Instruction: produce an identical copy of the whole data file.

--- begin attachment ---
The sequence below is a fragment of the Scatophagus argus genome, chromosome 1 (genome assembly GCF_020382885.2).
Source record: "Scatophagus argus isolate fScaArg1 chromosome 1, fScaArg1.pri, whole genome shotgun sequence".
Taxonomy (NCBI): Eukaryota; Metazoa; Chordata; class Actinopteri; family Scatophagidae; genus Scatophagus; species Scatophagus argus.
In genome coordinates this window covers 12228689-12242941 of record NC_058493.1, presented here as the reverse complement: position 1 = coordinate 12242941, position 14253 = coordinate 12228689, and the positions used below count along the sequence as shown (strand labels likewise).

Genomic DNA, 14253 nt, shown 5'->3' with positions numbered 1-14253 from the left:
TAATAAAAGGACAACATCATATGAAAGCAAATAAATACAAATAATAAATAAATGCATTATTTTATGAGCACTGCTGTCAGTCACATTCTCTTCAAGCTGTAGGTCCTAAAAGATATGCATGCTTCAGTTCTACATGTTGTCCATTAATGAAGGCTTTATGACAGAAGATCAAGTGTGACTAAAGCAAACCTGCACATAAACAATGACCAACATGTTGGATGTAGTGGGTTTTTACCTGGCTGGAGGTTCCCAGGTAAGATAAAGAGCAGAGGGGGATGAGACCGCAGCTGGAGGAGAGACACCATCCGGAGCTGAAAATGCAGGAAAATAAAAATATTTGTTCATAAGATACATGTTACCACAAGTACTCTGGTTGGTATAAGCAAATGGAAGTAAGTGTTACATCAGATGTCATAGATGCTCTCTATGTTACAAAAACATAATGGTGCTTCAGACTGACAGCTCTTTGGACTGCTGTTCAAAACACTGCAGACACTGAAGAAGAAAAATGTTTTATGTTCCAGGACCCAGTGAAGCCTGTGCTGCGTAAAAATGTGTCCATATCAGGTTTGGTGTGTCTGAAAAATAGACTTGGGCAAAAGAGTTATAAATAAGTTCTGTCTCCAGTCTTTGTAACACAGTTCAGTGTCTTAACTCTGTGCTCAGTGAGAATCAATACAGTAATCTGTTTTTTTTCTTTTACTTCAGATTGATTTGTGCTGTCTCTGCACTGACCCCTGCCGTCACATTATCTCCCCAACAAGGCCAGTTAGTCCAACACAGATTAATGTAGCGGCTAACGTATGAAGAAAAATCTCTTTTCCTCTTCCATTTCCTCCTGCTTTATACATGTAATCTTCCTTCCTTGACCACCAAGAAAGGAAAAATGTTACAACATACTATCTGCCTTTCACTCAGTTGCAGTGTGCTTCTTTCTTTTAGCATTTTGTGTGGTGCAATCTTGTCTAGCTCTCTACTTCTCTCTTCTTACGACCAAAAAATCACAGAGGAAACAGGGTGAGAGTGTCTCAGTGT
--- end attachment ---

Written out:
The sequence below is a fragment of the Scatophagus argus genome, chromosome 1 (genome assembly GCF_020382885.2).
Source record: "Scatophagus argus isolate fScaArg1 chromosome 1, fScaArg1.pri, whole genome shotgun sequence".
Taxonomy (NCBI): Eukaryota; Metazoa; Chordata; class Actinopteri; family Scatophagidae; genus Scatophagus; species Scatophagus argus.
In genome coordinates this window covers 12228689-12242941 of record NC_058493.1, presented here as the reverse complement: position 1 = coordinate 12242941, position 14253 = coordinate 12228689, and the positions used below count along the sequence as shown (strand labels likewise).

Genomic DNA, 14253 nt, shown 5'->3' with positions numbered 1-14253 from the left:
TAATAAAAGGACAACATCATATGAAAGCAAATAAATACAAATAATAAATAAATGCATTATTTTATGAGCACTGCTGTCAGTCACATTCTCTTCAAGCTGTAGGTCCTAAAAGATATGCATGCTTCAGTTCTACATGTTGTCCATTAATGAAGGCTTTATGACAGAAGATCAAGTGTGACTAAAGCAAACCTGCACATAAACAATGACCAACATGTTGGATGTAGTGGGTTTTTACCTGGCTGGAGGTTCCCAGGTAAGATAAAGAGCAGAGGGGGATGAGACCGCAGCTGGAGGAGAGACACCATCCGGAGCTGAAAATGCAGGAAAATAAAAATATTTGTTCATAAGATACATGTTACCACAAGTACTCTGGTTGGTATAAGCAAATGGAAGTAAGTGTTACATCAGATGTCATAGATGCTCTCTATGTTACAAAAACATAATGGTGCTTCAGACTGACAGCTCTTTGGACTGCTGTTCAAAACACTGCAGACACTGAAGAAGAAAAATGTTTTATGTTCCAGGACCCAGTGAAGCCTGTGCTGCGTAAAAATGTGTCCATATCAGGTTTGGTGTGTCTGAAAAATAGACTTGGGCAAAAGAGTTATAAATAAGTTCTGTCTCCAGTCTTTGTAACACAGTTCAGTGTCTTAACTCTGTGCTCAGTGAGAATCAATACAGTAATCTGTTTTTTTTCTTTTACTTCAGATTGATTTGTGCTGTCTCTGCACTGACCCCTGCCGTCACATTATCTCCCCAACAAGGCCAGTTAGTCCAACACAGATTAATGTAGCGGCTAACGTATGAAGAAAAATCTCTTTTCCTCTTCCATTTCCTCCTGCTTTATACATGTAATCTTCCTTCCTTGACCACCAAGAAAGGAAAAATGTTACAACATACTATCTGCCTTTCACTCAGTTGCAGTGTGCTTCTTTCTTTTAGCATTTTGTGTGGTGCAATCTTGTCTAGCTCTCTACTTCTCTCTTCTTACGACCAAAAAATCACAGAGGAAACAGGGTGAGAGTGTCTCAGTGT